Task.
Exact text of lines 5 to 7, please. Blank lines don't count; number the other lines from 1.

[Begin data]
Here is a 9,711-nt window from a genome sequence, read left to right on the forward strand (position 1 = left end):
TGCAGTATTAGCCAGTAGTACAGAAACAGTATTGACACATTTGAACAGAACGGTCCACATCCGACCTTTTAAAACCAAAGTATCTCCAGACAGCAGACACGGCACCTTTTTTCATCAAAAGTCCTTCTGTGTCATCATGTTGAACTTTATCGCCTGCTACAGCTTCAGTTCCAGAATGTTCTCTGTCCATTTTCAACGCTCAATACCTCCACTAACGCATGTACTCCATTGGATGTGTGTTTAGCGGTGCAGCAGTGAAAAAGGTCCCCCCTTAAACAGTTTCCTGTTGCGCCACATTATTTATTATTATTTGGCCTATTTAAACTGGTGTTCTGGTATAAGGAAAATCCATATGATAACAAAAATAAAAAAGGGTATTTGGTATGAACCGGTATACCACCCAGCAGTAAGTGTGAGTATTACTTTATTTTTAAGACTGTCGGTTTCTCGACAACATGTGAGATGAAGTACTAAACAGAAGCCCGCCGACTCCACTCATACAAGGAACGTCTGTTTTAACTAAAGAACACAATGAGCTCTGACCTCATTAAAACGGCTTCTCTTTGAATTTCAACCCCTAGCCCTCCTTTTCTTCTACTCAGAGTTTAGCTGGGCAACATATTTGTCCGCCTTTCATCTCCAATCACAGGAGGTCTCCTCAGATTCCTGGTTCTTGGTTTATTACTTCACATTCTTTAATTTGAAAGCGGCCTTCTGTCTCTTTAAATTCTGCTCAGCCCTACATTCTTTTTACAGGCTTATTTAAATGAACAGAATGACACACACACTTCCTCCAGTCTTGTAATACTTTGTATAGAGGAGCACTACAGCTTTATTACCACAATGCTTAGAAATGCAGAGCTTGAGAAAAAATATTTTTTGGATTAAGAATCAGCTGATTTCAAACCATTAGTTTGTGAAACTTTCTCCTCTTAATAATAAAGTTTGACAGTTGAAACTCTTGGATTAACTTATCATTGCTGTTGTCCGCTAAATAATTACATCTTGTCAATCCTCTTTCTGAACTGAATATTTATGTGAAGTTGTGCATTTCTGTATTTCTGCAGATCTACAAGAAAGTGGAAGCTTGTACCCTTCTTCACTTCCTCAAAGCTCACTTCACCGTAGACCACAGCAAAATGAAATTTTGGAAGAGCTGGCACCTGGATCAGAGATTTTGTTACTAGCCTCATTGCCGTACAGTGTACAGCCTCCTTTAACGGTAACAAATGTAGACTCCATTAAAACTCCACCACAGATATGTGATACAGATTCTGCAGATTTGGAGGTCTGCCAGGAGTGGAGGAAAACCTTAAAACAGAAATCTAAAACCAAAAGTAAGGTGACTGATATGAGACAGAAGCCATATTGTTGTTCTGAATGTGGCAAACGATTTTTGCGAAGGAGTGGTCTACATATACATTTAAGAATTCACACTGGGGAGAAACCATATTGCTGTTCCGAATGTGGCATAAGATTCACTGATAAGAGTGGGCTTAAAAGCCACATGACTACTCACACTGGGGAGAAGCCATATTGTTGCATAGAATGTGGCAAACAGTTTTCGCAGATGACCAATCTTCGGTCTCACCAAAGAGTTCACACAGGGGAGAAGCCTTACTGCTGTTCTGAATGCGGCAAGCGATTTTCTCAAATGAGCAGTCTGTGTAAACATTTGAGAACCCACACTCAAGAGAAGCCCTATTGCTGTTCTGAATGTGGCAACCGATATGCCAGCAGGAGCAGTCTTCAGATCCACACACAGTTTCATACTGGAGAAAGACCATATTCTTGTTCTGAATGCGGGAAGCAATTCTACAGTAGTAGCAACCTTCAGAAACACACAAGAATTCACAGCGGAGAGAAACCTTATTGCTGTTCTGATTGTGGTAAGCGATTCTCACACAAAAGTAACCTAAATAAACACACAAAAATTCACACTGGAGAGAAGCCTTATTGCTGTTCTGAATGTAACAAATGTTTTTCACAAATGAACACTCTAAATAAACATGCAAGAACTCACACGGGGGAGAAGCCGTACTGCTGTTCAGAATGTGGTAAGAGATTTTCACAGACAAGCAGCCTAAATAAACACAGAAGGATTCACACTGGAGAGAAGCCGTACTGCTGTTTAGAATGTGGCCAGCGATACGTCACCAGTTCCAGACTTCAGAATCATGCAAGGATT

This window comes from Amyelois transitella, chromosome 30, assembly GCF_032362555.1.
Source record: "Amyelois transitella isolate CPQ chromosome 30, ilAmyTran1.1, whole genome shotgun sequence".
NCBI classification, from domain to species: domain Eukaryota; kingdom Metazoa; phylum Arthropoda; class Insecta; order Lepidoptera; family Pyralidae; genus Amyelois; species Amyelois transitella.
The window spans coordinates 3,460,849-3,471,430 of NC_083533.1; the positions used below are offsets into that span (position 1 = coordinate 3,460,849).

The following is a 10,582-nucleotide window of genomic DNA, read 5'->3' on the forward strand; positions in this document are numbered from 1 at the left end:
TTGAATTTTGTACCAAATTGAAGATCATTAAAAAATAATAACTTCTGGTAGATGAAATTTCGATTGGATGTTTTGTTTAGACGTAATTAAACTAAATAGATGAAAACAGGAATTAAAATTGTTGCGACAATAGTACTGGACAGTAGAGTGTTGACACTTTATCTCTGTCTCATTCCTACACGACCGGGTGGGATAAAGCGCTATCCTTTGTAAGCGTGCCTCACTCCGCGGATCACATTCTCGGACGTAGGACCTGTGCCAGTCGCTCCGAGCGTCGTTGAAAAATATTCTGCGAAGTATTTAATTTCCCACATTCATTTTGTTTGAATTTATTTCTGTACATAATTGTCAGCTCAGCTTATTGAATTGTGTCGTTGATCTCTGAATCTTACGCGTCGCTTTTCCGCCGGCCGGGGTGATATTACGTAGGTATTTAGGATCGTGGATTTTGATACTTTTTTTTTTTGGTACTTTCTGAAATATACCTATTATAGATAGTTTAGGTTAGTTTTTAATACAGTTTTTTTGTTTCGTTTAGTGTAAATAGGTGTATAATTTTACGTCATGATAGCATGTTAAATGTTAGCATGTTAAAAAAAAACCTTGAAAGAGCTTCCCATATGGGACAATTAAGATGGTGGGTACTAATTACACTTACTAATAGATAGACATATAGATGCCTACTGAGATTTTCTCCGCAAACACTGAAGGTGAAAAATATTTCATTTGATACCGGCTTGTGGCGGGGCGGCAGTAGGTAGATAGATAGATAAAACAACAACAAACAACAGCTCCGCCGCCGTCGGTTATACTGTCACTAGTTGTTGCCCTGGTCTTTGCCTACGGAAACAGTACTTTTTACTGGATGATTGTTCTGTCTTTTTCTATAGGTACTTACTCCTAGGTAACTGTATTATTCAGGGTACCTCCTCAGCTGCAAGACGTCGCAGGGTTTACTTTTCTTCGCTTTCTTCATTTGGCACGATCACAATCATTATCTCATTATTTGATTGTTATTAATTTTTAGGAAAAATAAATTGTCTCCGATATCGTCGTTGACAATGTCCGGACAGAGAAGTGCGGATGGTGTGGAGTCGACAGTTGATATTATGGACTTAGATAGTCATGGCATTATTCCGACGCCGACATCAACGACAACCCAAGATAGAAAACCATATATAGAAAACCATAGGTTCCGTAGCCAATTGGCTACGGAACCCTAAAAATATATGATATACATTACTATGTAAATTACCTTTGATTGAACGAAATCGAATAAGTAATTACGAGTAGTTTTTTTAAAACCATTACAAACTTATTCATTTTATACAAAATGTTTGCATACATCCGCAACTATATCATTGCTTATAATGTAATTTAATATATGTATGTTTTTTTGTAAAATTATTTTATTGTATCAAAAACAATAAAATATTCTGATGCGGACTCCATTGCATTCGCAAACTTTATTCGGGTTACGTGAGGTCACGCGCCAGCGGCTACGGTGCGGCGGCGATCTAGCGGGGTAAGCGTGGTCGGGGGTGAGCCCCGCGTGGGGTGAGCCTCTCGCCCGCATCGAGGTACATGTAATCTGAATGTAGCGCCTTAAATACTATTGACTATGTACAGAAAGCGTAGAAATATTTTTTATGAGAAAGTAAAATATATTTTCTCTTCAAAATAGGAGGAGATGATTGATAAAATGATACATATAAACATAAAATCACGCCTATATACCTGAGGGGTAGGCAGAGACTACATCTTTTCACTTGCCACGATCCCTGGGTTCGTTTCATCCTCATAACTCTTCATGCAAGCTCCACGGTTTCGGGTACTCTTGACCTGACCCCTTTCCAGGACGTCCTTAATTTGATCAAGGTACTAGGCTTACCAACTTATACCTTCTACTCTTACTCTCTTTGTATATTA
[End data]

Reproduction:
NCBI classification, from domain to species: domain Eukaryota; kingdom Metazoa; phylum Arthropoda; class Insecta; order Lepidoptera; family Pyralidae; genus Amyelois; species Amyelois transitella.
The window spans coordinates 3,460,849-3,471,430 of NC_083533.1; the positions used below are offsets into that span (position 1 = coordinate 3,460,849).

The following is a 10,582-nucleotide window of genomic DNA, read 5'->3' on the forward strand; positions in this document are numbered from 1 at the left end: